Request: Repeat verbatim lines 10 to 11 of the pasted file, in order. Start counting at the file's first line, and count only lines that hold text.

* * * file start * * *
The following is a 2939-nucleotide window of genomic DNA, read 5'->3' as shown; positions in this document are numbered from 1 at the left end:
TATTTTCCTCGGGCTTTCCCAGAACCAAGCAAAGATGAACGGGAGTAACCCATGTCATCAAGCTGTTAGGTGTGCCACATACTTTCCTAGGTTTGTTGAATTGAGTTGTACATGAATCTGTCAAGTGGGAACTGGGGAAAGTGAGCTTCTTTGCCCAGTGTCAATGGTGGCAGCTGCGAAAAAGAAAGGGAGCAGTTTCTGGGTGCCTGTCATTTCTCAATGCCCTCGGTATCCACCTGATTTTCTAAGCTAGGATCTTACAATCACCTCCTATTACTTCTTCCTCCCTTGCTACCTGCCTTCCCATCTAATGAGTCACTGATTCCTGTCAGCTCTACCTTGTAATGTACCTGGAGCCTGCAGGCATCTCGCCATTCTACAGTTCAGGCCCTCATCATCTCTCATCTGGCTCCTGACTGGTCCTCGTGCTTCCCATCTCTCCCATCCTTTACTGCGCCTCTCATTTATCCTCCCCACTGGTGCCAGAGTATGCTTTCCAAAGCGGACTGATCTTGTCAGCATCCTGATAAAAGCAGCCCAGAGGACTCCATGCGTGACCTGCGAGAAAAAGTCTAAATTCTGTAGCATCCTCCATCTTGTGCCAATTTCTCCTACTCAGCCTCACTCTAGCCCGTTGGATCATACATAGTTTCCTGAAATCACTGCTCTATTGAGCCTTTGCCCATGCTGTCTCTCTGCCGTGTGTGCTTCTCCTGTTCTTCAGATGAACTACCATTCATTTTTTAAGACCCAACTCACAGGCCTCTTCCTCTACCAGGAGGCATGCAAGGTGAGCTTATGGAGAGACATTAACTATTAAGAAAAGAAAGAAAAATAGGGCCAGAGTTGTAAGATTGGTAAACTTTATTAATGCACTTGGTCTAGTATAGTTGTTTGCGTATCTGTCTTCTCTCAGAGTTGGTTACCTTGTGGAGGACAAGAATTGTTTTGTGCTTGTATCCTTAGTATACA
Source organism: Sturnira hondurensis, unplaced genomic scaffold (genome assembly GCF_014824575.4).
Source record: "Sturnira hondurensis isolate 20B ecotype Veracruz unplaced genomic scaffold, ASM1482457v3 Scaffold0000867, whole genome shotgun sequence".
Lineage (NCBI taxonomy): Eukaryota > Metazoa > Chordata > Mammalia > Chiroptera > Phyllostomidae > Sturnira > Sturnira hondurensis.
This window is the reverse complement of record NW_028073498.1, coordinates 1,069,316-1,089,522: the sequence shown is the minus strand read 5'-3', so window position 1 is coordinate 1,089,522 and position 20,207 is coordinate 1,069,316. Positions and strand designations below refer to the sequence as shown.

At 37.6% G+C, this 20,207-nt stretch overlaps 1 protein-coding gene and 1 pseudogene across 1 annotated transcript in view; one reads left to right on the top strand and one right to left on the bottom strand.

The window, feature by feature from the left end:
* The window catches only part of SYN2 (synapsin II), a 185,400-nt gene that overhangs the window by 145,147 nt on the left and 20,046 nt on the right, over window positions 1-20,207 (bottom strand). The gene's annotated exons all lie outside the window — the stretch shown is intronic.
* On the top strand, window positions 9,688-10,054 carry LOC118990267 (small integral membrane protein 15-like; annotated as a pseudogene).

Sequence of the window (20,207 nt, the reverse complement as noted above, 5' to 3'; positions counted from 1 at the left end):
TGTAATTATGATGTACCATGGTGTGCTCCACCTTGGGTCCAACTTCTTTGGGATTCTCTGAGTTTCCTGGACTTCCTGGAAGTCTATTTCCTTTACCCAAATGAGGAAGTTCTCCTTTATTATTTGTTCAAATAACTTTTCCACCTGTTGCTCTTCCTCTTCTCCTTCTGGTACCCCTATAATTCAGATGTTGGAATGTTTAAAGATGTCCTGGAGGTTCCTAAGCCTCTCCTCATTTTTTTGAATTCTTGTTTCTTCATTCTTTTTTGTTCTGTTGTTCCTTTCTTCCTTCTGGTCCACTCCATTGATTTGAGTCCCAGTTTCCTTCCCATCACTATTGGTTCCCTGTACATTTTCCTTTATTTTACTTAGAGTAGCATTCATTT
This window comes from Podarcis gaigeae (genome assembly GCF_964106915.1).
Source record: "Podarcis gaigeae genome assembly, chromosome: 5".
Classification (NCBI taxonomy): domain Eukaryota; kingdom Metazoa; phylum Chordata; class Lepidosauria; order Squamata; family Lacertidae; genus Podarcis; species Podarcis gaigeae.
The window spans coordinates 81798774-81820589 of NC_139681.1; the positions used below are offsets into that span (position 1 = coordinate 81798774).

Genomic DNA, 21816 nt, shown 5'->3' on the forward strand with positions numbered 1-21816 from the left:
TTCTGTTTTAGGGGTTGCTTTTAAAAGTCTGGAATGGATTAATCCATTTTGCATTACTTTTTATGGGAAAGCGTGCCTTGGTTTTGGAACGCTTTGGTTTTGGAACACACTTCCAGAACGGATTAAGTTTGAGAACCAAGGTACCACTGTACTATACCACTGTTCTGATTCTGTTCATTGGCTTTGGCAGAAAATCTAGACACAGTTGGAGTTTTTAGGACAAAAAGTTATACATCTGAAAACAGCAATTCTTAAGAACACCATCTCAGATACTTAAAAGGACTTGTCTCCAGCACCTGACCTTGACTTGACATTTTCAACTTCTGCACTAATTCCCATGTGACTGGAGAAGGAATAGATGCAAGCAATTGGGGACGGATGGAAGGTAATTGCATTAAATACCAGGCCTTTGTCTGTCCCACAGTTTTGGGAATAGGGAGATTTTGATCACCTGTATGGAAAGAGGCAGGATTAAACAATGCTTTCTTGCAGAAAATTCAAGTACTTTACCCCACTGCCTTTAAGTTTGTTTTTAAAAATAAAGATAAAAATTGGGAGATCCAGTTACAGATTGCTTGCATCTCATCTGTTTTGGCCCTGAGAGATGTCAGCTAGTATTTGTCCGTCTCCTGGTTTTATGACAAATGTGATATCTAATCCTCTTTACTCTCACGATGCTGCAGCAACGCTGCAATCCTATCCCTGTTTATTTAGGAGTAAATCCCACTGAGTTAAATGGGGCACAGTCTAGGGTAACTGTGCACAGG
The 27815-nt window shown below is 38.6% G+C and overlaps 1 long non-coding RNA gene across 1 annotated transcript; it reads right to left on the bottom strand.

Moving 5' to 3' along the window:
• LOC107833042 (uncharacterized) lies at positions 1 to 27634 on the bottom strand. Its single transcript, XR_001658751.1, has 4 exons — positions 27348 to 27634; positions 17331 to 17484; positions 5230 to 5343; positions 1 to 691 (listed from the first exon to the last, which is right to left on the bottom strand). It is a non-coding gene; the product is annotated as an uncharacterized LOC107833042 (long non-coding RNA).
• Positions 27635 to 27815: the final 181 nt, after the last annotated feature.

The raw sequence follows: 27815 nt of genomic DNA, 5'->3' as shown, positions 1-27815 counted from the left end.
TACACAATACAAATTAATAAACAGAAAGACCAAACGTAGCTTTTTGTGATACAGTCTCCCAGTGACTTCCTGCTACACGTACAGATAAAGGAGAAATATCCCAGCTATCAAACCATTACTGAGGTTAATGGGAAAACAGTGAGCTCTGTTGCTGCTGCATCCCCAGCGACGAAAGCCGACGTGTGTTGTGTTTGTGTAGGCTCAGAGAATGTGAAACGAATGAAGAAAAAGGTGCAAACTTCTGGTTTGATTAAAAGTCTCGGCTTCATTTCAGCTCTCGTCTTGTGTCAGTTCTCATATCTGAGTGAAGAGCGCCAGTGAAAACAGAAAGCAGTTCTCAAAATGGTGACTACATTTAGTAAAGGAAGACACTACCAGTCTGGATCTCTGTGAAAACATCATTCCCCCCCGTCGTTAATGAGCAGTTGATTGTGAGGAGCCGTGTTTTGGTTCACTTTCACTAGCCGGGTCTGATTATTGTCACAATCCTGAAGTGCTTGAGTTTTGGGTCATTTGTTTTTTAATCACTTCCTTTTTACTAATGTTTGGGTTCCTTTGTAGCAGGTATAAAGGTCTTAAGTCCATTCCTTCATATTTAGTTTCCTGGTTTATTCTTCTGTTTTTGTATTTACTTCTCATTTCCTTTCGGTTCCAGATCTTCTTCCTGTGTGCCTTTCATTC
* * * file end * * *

* On the top strand, window positions 9,688-10,054 carry LOC118990267 (small integral membrane protein 15-like; annotated as a pseudogene).

Sequence of the window (20,207 nt, the reverse complement as noted above, 5' to 3'; positions counted from 1 at the left end):